“Spirited” also describes Old 97’s new album, Satellite Rides (Elektra). Unfortunately, so does “generic.” The record blows by like a warm breeze—it’s tightly played and up-tempo, and makes for toe-tapping background music. Listen to Satellite Rides intently, though, and it reveals itself to be so slick that it’s almost impossible to seize. The unshakable hooks of Fight Songs have given way to unspectacular riffs and conventional rock songs—now essentially country-free—that are noteworthy only for the passion with which they’re played. As on the pre-Fight Songs recordings, the band pulls out a couple of unassailable originals (“Rollerskate Skinny,” “Buick City Complex”) and at least one energetic retro blast (“Am I Too Late?”), but the rest of the album sounds like the Texans are paralyzed, unable to try anything new. Without the sing-along kicks of Fight Songs, Old 97’s have become distressingly unremarkable.

With roots-rock—whatever the root—the problem is that there are too many examples to follow: If you’re playing rockabilly, there are likely two or three other bands in your very own city who are doing the same, and maybe better. Clapton inspired countless white-boy blues shouters who can now perform as competently as their idol, and The Dave Matthews Band work in a genre so crowded that a nightclub could easily book poppy jam bands every night and still have to say no to some acts. In the case of Old 97’s, they did themselves a favor by moving out of the competitive alt-country field, but they’ve moved into a genre that reached its apex in the early- to mid-’80s heyday of Mellencamp and Springsteen; it’s hard to do much better than that.

That was a heady time, when young men with guitars and a repertoire drawn from folk music and classic Top 40 (the folk music of the ’50s and ’60s) got record contracts and worked hard to get beyond their regional success. Out of that era comes Steve Forbert’s Young, Guitar Days (Madacy/Relentless)—a collection of outtakes from the raspy rocker’s fertile early period, from 1978 to 1981. These 20 tastefully arranged, simmering folk-rock numbers are graced by Forbert’s Dylan-esque imagery, his distinctive voice, and guitar-and-piano background duels that recall the Dire Straits’ albums of the same era. There’s grace in the restrained way that Forbert withholds the guitar riff on “Poor Boy,” or in the insistent rattle of “Steve Forbert’s Moon River.”

The songs on Young, Guitar Days have been in the can for a long time, but they still sound as fresh as anything rootsy released this year or the last. To be sure, they’re more inventive and more original than most anything on Satellite Rides, more in tune with the ways that traditional styles can evoke a sense of timelessness, and therefore be used to express something universal about the anxieties of contemporary life. Forbert—the guy who did it first—gets the nod here, if only because his music has the excitement of someone discovering something, not the desperation of someone trying to recapture it.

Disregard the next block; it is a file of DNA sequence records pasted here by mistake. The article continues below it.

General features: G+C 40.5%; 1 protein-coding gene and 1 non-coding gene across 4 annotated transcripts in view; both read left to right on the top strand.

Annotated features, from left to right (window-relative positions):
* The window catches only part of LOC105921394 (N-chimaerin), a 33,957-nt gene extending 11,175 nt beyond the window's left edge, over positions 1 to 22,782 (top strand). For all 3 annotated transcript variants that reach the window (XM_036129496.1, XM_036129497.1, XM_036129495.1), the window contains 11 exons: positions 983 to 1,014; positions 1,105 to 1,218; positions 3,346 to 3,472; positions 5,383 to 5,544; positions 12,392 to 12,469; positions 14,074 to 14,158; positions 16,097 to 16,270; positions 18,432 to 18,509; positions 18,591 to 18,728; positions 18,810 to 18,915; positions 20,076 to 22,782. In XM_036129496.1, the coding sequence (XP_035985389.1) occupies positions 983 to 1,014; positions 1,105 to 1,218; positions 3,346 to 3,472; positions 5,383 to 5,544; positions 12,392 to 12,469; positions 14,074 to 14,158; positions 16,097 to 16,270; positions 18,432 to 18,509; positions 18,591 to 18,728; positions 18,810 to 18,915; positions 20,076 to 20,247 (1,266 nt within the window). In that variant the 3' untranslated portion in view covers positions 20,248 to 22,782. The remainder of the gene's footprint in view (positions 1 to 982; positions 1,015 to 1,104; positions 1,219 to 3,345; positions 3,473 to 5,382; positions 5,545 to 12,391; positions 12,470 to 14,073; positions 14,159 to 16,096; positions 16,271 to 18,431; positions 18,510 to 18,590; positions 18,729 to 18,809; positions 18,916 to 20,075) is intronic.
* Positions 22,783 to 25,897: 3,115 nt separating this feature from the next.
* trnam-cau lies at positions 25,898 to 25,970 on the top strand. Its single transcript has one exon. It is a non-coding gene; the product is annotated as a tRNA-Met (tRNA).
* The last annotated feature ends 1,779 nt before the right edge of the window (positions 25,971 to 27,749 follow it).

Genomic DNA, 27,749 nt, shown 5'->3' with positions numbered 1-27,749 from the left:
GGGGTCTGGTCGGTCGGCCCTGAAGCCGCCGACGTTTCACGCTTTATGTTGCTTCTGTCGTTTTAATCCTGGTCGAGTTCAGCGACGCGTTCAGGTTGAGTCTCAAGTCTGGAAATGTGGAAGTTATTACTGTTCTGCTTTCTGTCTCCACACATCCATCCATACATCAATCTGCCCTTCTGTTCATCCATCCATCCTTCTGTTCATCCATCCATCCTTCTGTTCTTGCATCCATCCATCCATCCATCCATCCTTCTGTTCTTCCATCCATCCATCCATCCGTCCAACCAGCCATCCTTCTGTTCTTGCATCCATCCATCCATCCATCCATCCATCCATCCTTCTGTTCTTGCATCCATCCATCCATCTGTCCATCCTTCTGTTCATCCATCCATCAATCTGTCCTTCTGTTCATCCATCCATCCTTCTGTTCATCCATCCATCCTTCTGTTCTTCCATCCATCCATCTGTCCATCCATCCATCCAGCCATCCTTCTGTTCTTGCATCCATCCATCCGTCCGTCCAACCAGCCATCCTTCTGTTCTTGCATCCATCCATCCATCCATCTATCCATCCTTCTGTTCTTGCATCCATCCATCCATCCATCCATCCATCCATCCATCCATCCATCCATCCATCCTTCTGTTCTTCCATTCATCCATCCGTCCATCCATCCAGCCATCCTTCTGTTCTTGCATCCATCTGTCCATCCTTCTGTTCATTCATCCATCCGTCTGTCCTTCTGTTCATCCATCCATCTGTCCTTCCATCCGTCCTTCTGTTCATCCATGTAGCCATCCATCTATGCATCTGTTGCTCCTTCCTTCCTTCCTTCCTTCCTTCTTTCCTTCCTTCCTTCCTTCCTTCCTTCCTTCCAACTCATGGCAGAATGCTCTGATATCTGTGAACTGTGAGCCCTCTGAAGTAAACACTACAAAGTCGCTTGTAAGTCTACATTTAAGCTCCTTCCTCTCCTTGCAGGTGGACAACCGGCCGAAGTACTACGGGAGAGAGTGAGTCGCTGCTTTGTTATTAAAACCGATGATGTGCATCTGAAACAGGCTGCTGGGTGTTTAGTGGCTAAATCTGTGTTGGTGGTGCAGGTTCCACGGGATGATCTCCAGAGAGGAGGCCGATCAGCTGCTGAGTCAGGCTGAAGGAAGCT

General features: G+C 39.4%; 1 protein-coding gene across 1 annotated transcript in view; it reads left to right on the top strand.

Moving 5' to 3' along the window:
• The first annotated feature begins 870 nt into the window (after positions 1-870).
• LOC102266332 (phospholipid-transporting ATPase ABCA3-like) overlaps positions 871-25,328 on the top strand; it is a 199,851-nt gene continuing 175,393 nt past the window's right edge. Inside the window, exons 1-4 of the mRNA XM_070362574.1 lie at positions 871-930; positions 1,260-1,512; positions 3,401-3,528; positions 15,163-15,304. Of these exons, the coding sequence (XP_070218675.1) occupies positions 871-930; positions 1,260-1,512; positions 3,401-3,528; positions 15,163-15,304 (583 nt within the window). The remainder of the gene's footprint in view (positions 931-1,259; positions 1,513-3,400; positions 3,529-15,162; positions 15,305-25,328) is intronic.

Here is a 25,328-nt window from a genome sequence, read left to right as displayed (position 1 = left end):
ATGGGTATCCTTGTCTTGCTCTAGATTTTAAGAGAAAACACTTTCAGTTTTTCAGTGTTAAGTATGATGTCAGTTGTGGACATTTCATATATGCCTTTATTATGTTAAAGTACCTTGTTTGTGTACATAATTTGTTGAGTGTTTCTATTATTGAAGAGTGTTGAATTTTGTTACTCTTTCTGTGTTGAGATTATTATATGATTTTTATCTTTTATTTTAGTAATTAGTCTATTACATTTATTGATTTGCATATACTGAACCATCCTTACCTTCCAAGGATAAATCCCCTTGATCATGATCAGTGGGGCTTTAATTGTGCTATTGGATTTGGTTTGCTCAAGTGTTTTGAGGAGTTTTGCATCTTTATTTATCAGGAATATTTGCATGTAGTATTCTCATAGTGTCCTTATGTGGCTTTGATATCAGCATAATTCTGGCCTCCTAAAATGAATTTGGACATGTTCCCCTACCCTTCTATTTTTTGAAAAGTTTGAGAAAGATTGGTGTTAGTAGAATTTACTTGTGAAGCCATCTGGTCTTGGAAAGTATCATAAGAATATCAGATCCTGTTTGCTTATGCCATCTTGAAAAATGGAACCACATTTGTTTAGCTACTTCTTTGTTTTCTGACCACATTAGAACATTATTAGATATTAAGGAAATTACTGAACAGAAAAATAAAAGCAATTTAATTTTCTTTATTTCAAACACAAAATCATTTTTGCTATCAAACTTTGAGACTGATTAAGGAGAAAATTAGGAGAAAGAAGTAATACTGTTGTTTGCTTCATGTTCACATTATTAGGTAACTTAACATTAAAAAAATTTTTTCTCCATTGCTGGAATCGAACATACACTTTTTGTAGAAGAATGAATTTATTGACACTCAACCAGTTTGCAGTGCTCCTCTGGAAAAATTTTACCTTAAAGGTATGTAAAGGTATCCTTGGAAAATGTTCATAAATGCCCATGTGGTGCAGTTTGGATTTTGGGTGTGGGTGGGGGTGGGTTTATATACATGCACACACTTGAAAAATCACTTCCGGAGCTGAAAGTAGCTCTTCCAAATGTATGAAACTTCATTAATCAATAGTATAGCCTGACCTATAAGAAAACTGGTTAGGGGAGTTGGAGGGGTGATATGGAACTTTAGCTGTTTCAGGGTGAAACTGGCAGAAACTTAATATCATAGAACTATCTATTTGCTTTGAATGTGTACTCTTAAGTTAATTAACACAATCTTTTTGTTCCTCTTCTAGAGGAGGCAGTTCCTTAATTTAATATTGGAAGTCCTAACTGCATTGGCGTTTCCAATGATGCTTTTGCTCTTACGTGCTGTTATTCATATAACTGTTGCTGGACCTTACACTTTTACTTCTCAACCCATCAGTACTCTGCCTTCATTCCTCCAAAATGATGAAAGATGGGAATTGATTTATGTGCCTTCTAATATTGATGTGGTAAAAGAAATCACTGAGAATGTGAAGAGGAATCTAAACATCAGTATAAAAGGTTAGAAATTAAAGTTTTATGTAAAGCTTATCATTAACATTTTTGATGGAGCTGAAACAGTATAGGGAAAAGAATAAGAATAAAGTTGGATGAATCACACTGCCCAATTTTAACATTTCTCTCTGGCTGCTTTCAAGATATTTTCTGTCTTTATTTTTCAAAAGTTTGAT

Platters that matter

Recent releases of note:

Bruce Springsteen & the E Street Band, Live in New York City (Columbia) The Boss’ triumphant one-week stand at Madison Square Garden that capped his 2000 US tour is about to be an HBO special and a DVD (with footage shot by Jonathan Demme). Before all that hits, whet your whistle with this two-CD set of new songs (“Land of Hope and Dreams,” “American Skin”) and rarely performed classics (“Lost in the Flood,” “Jungleland”) that found their way into the set list during those final shows.

Black Rebel Motorcycle Club, B.R.M.C. (Virgin) This heavily hyped debut album from the L.A. power trio features dreamy, forceful guitar-drenched rock that has reminded many of early Jesus & Mary Chain. Likely to be one of the most talked-about records of the year, whether it’s actually any good or not.

Run-DMC, Crown Royal (Profile-Arista) Long delayed—because not all of the featured guest stars could get clearance from their respective labels—this seven-years-in-the-making comeback disc from two of the original B-boys finally arrives, with surviving appearances by Kid Rock, Fred Durst, Everlast, and Sugar Ray. Hardly an impressive array.

Guided By Voices, Isolation Drills (TVT) Robert Pollard makes another stab at the mainstream with this follow-up to the straight-rock Do the Collapse. A cursory listen reveals the new record to be more raucous and tuneful than its predecessor, albeit with the same commitment to conventional pop songwriting.

Guided By Voices, Isolation Drills (TVT) Robert Pollard makes another stab at the mainstream with this follow-up to the straight-rock Do the Collapse. A cursory listen reveals the new record to be more raucous and tuneful than its predecessor, albeit with the same commitment to conventional pop songwriting.